One of the world's first energy drinks was actually radioactive
There are a lot of ways to get your day started, give yourself and early-evening boost, or even just shake off "that 2:30 feeling." Maybe sticking to coffee or B-vitamins, proven effective over hundreds of years, would be best. Given the history of revitalizing energy drinks, you might be getting more than your money's worth.
But Pepsi should have paid us to drink Josta.
Anyone who's served in the military for at least twenty minutes after basic training discovered fairly quickly that American troops love certain things – and many of those things are legal stimulants. Anything from preworkout to dip to, of course, energy drinks. And everything from Monster to Rip-Its is what probably sustains half of the U.S. military force around the world (don't check on those numbers, that's just what it seems like).
Things like guarana, taurine, mentira, and yerba mate are all so common in energy drinks nowadays that we barely even think about them. We think about the ingredients of energy drinks so little that I made up one of those ingredients and it's unlikely anyone would have checked on it. Even in the early days of these newfangled beverages, people seemed more concerned with flavor and the consequences of mixing them with alcohol than anything else.
But it turns out blindly accepting any drink as safe is foolish. That goes double for energy drinks.
Energy drinks always seem to be about catching the latest fad, "unleashing the power" of guarana, or cherries, or green tea, or ketones, or radium, or BCAA or – wait what?
Radium: the radioactive isotope that had all the world in a rage. In the early 20th Century, radium was hailed as a miracle, and its unique elemental properties could be seen with the naked eye. It seemed like everyone was in love with radium's pretty blue glow. No one knew it was more radioactive than uranium, however, and no one understood just how dangerous that was. For nearly 30 years, radium could be found in a surprising array of products from fertilizers to cigarettes to energy drinks.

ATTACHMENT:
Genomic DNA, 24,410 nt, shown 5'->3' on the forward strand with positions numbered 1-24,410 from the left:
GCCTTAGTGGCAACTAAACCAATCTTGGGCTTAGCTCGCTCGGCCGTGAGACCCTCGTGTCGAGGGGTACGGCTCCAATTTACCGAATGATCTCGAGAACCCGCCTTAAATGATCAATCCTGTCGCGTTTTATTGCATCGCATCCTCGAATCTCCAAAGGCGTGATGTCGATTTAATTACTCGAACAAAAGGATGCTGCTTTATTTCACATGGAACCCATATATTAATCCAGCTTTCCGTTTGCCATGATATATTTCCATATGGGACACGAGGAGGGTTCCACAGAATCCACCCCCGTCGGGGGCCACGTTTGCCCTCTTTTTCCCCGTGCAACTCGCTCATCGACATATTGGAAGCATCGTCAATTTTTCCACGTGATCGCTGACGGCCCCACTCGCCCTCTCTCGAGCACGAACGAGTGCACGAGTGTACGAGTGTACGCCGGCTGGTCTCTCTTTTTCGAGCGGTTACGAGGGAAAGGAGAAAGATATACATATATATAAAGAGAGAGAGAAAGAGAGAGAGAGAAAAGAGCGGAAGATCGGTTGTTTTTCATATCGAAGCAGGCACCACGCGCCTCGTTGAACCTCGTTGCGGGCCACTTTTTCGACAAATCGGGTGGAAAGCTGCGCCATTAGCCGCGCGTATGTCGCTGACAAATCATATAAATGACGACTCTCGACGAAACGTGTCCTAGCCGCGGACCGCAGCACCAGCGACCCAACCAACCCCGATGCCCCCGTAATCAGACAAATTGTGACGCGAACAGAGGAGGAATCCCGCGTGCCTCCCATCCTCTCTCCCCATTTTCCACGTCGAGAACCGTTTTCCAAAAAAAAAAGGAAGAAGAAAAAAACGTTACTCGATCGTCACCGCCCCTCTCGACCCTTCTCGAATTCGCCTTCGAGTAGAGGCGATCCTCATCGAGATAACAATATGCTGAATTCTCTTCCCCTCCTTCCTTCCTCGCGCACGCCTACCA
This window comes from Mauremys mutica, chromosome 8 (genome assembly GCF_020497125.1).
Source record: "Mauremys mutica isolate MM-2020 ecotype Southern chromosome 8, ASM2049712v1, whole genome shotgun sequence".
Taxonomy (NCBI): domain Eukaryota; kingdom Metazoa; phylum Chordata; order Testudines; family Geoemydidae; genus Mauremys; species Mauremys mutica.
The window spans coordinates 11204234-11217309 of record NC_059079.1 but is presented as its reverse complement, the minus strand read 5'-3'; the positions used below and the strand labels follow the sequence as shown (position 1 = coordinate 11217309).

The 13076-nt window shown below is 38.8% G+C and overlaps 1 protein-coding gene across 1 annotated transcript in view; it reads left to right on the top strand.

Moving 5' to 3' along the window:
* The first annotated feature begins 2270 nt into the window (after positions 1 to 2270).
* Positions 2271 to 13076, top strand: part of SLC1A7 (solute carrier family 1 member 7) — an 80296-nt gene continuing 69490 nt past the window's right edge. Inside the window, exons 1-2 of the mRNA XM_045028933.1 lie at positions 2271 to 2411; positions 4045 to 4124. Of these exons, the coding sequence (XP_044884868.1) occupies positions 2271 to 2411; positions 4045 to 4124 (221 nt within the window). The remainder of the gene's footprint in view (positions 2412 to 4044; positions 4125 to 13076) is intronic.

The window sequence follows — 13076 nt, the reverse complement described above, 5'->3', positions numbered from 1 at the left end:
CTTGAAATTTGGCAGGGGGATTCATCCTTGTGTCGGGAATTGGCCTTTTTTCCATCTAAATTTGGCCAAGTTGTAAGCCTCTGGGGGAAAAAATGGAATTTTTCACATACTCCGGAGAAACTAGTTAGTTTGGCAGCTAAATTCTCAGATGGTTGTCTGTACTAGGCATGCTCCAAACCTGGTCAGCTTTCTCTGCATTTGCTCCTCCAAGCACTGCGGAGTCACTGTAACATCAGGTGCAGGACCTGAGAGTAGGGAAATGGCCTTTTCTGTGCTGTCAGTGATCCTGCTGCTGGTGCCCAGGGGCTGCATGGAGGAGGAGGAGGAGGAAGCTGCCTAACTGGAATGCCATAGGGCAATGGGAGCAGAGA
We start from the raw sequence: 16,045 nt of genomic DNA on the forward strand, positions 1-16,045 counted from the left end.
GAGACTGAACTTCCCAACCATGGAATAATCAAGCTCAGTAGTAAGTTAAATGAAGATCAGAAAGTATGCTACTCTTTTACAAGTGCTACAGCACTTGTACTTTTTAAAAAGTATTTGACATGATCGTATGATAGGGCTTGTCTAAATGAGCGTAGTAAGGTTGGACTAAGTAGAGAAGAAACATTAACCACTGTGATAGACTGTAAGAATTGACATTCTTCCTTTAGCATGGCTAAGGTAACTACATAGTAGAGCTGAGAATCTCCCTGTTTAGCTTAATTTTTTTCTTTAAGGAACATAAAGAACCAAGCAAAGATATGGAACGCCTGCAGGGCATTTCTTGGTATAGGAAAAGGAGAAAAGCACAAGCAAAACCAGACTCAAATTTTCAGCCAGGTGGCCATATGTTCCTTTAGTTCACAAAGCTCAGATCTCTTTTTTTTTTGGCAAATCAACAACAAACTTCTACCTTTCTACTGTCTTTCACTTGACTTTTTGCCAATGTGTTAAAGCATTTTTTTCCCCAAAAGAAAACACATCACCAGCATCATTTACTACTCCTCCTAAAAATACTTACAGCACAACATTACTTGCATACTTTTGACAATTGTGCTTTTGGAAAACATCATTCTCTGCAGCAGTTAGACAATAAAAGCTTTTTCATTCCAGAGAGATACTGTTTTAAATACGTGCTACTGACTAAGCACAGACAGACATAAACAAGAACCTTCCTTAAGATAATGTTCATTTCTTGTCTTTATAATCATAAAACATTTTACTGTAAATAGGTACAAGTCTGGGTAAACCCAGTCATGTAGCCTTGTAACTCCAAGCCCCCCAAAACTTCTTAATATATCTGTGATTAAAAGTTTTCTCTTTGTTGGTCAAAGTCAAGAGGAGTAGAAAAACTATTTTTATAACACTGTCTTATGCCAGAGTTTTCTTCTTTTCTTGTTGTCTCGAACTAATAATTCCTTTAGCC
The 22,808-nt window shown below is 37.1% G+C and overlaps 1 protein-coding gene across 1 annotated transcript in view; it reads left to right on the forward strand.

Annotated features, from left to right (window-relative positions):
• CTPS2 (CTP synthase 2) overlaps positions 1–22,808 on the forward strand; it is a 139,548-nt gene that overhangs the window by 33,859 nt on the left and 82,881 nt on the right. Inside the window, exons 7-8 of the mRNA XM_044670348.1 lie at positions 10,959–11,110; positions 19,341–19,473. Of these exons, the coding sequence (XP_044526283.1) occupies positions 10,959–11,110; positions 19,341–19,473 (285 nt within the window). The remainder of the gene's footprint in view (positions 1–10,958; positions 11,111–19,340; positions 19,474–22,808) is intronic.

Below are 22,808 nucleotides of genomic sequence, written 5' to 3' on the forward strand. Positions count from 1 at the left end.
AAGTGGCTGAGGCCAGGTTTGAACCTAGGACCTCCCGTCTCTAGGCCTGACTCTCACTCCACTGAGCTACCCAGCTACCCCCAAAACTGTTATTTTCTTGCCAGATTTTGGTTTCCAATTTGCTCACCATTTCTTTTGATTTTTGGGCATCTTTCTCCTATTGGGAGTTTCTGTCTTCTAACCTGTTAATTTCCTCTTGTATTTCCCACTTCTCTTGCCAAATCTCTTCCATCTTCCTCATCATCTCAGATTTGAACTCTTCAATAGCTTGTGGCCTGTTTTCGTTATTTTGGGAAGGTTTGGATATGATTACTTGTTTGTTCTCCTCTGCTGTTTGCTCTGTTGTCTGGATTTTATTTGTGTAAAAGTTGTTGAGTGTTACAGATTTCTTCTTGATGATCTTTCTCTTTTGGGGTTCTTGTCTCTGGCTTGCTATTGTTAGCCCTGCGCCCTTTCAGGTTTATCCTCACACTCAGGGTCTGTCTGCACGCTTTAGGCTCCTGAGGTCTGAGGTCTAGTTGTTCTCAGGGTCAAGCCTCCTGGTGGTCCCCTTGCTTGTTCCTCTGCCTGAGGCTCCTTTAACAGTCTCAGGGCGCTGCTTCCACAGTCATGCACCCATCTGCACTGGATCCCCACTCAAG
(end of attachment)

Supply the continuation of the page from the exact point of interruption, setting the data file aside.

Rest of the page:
One of those was a beverage called Radithor – certified radioactive water.
Radithor was giving people cancer before Red Bull gave them wings.
Radithor was a solution of radioactive radium salts and distilled water, advertising itself as "perpetual sunshine," and a "cure for the living dead." Its creator charged the modern-day equivalent of $15 for every bottle and claimed it could cure impotence and mend broken bones, which would be ironic for one Radithor drinker, Pittsburgh businessman Eben Byers.
Byers began taking the drink to help heal a broken arm but continued drinking it long after it was "necessary." His habit was soon as many as three bottles of the stuff every day. It was this habit, of course, that killed him. The radium deposited in his new bone tissue and, after a few years, was pretty much a part of his skeleton. Holes soon formed in his skull and his jaw fell off. Even though Byers had to be buried in a lead-lined coffin, his death led to the end of the radium-based health craze.
It would be decades before another energy drink craze hit the streets, this time based on simple B-vitamins. Stick to the safe stuff.
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